Civic ANZAC Day Dawn Service and Wreath Laying 2022: The proposed closures, if implemented in accordance with an approved temporary traffic management plan and associated conditions are not likely to have an unreasonable impact on traffic or the network.

10.  Any vehicles remaining within the proposed road closures during these events will be a safety concern and therefore temporary No Stopping restrictions are required to enable these vehicles to be removed.

11.  Where existing parking restrictions are in place, these are to be temporarily rescinded to facilitate the temporary No Stopping restrictions.

12.  Temporary Traffic Management Plans prepared for the event will show how traffic safety and flow will be managed.

13.  The Event Organiser is responsible to follow the Covid - Public & Private gatherings (Traffic Lights Settings) guidelines - https://covid19.govt.nz/traffic-lights/

Options

14.  The Committee can:

a.    approve the proposed temporary road closure and the associated ‘no stopping’ parking restrictions; or

b.    amend and defer all or part of the Committee’s decision to the next Council, so as to give officers time to assess the proposed amendments and offer an assessment on the impact to traffic and the network.

15.  Officers recommend Option a, as the effects of the event can be effectively managed through the conditions of the road closure approvals, as proven in previous years.

Climate Change Impact and Considerations

16.  The matters addressed in this report have been considered in accordance with the process set out in Council’s Climate Change Considerations Guide.

17.  The decision will not be affected by a changing climate.     

Consultation

18.  The public was notified that Council was to consider the proposed temporary road closure through a Public Notice advertisement in The Hutt News on Tuesday 25 January 2022. No correspondence had been received at the time this draft report was finalized.  However, any subsequent correspondence will be presented at the Committee meeting.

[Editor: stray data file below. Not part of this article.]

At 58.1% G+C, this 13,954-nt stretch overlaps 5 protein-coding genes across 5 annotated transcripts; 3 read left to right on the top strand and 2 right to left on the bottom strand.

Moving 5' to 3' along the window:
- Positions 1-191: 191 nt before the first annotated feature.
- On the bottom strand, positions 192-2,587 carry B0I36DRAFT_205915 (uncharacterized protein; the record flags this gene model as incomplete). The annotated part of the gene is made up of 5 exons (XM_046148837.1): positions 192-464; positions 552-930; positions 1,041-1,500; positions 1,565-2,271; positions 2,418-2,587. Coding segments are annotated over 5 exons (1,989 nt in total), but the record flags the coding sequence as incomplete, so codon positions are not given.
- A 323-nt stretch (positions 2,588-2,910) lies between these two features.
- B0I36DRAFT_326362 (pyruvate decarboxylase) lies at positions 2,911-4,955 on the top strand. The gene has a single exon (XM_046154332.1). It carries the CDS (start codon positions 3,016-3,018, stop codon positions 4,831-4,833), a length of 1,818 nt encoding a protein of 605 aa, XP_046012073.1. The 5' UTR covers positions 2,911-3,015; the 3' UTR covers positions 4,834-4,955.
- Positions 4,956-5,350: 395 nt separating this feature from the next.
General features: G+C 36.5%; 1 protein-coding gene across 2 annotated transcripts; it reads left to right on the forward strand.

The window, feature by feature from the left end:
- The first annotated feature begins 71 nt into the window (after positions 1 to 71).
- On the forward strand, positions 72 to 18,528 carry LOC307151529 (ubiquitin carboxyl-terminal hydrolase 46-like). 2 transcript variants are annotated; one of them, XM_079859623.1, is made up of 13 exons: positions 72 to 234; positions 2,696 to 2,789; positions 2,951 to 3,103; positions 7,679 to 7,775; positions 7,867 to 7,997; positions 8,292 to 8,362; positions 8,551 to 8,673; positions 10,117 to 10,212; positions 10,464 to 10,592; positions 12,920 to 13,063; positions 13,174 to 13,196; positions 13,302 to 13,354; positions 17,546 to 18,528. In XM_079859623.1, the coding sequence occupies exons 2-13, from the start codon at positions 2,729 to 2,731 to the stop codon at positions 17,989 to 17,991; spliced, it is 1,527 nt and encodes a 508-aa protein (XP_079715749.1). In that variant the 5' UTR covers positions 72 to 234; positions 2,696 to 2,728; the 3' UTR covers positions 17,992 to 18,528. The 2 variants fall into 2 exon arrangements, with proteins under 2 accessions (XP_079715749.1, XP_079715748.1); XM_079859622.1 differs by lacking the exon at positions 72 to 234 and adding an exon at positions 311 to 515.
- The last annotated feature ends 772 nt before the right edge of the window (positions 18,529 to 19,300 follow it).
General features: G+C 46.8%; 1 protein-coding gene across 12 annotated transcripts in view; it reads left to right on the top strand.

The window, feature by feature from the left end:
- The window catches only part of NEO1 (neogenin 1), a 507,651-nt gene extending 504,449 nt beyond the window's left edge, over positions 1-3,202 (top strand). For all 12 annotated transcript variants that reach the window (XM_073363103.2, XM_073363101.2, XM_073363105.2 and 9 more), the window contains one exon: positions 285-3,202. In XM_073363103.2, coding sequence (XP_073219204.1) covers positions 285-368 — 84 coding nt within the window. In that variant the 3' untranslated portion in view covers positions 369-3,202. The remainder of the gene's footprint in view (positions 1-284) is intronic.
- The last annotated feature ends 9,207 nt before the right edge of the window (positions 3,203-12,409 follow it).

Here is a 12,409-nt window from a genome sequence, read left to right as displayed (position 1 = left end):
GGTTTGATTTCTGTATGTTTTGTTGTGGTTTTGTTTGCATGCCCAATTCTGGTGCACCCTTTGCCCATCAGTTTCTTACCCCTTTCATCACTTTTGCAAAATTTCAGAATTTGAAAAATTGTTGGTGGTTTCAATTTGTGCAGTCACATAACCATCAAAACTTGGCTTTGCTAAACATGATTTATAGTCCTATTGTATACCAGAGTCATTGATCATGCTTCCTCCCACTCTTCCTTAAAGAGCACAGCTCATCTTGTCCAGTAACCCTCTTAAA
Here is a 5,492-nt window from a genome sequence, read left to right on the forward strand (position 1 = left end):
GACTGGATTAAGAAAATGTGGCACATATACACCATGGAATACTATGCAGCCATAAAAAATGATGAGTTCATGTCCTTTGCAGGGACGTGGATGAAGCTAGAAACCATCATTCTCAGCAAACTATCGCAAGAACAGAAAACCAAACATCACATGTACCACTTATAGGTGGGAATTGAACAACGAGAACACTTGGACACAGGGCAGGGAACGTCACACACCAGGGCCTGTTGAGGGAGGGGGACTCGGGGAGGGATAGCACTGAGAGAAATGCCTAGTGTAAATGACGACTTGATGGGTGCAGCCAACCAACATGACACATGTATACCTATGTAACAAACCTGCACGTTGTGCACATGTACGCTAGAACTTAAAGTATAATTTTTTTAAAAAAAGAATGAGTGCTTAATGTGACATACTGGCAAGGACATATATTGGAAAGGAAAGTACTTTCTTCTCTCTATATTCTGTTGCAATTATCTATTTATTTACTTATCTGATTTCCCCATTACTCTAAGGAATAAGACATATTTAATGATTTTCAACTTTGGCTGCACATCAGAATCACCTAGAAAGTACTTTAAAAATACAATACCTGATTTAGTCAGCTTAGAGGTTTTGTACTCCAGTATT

19.  Public notice of any decision to close roads will be advertised in The Hutt News.

Legal Considerations

20.  Approval is required from Council, or the Committee, to allow for the temporary closure of roads and temporary ‘No Stopping’ restrictions. This will ensure that Council is complying with the requirements of the Local Government Act 1974 (Schedule 10) for the temporary closure of roads for events within its jurisdiction.

Financial Considerations

21.  For community events, the cost of public notices in The Hutt News is paid from Council budgets. For commercial events, the cost of the public notices is passed onto the appropriate event organiser. This is a community event.

Appendices

No.

Title

Page

1

Appendix 1 - Traffic Impact Report

77

2

Appendix 2 - Road Closure Aerial

80

 

Author: Ravi Soni

Traffic Engineer

 

 

Reviewed By: Bob Hu

Traffic Engineering Manager

 

 

Approved By: Jon Kingsbury

Head of Transport

 


Attachment 1

Appendix 1 - Traffic Impact Report

 




Attachment 2

Appendix 2 - Road Closure Aerial

 


                                                                                       1                                                         01 March 2022

Infrastructure and Regulatory Committee

04 February 2022

 

 

 

File: (22/276)

 

 

 

 

Report no: IARCC2022/1/38

 

Proposed Temporary Road Closure - Reynolds Bach Drive, Silverstream - Hutt Valley Motorsport Club Hill Climb 2022

 

Purpose of Report

1.    The purpose of this report is to seek approval of the Committee, as per the authorised process, for the temporary closure of roads in Hutt City for the Hutt Valley Motorsport Clubs – Reynolds Bach Drive Hill Climb 2022.